Kris Rothstein's Blog

VIFF 2017: Good Luck

Kris Rothstein

Long shots. People mining. Over two hours. Doesn’t necessary sound like the best recipe for filmic success. But I trust Ben Russell, the American experimental ethnographic filmmaker who blew my mind with Atlantis and A Spell to Ward off the Darkness, his collaboration with British filmmaker Ben Rivers.

Good Luck is a film in two segments. The first is shot at a state-owned copper mine in Serbia. Other than the first shot, which offers some spatial context for the mine while a brass band plays and slowly walks away, this segment is filmed exclusively far below the surface of the earth in near-darkness. The labyrinth of tunnels is lit by headlamps. Men attack rock. Sometimes they gather in a break room and are asked tough questions about what they want out of life. Their only answer is a better life for their children. The second segment of the film observes a very different landscape, where men search for gold in the jungle of Suriname. They walk, they wrestle with machines, they stand in thick muddy water.

This is very much a film about industry and labour. Because there is no mediation, we are very engaged in the physical nature of labour, as men struggle with machines. Most of their individual activities are barely recognizable as anything I could identify as mining. It is interesting that the routines of industry are seldom shown on screen these days. In a larger sense the film is about bodies, how we use them and how they move through space and history. Many events, large and small, have all come together to bring each one of these miners to the place they are in and therefore to be doing this job.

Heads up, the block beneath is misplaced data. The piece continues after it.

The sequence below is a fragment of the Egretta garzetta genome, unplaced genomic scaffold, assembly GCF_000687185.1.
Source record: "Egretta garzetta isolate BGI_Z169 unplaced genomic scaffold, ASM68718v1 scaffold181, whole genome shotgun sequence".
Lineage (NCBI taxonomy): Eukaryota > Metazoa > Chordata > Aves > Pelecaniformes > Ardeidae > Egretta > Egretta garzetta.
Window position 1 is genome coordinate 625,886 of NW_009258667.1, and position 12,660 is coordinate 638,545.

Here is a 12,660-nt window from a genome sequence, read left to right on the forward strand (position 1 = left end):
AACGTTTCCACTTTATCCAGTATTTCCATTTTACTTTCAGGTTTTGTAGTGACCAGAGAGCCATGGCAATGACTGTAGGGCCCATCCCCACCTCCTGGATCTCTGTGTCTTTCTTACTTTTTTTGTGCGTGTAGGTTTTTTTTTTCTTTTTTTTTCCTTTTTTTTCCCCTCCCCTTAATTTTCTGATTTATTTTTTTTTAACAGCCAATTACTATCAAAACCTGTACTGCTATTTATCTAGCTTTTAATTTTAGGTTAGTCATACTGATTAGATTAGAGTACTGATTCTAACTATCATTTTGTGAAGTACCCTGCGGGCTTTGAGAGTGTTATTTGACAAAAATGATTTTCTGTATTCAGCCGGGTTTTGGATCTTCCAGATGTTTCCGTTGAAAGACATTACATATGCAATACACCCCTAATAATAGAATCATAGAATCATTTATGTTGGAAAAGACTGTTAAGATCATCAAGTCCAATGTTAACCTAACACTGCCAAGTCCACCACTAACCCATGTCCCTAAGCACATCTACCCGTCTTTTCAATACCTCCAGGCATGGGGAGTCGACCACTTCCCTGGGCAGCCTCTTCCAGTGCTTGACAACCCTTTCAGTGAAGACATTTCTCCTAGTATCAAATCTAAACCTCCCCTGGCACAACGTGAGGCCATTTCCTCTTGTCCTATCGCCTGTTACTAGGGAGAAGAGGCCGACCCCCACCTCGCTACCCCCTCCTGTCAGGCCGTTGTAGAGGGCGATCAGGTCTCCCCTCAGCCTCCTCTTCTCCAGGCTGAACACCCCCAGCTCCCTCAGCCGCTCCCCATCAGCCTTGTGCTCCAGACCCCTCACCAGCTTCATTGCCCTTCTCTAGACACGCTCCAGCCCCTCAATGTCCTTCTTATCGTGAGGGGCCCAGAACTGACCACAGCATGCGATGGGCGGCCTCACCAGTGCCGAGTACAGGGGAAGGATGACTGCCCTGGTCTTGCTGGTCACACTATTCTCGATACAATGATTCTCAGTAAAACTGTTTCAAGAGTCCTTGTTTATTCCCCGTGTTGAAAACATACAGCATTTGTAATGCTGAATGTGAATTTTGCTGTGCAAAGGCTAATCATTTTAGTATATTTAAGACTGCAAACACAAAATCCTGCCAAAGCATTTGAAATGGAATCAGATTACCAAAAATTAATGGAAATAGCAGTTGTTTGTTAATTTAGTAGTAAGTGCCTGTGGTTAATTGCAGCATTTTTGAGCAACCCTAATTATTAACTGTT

Good Luck is also a film about ruined landscapes and environmental destruction. This is not communicated in an obvious or bombastic way. The sense is more disturbing in Suriname since the gold mining takes place on the surface of the earth and we see forest being burned and the scarred muddy landscape that remains. The Serbian copper mine is removed from the landscape so we don’t see the devastation in the same way, although the deep rock tunnels are creepy and disturbing.

History and a sense of the past permeate the film, though they are seldom referenced. It is impossible not to wonder if the Serbian men fought in the war of the former Yugoslavia and how industry and work was disrupted by the conflict. The miners in Suriname are all of African origin, presumably part of the Maroon community of descendants of escaped slaves who have semi-autonomously ruled a region of the country for hundreds of years. These men specifically describe how their education was disrupted by a long and brutal civil war.

A constant in the film is use of very long close-ups of the faces of individuals miners. You get the impression that they are told to watch the camera for as long as they feel comfortable and then turn it off. The Serbian faces seem so much older and sadder. When a young miner turns up, smirking a little, it is tragic. He is young and full of hope and all I could see was how his face would soon be transformed into the hopeless ones of his older colleagues.



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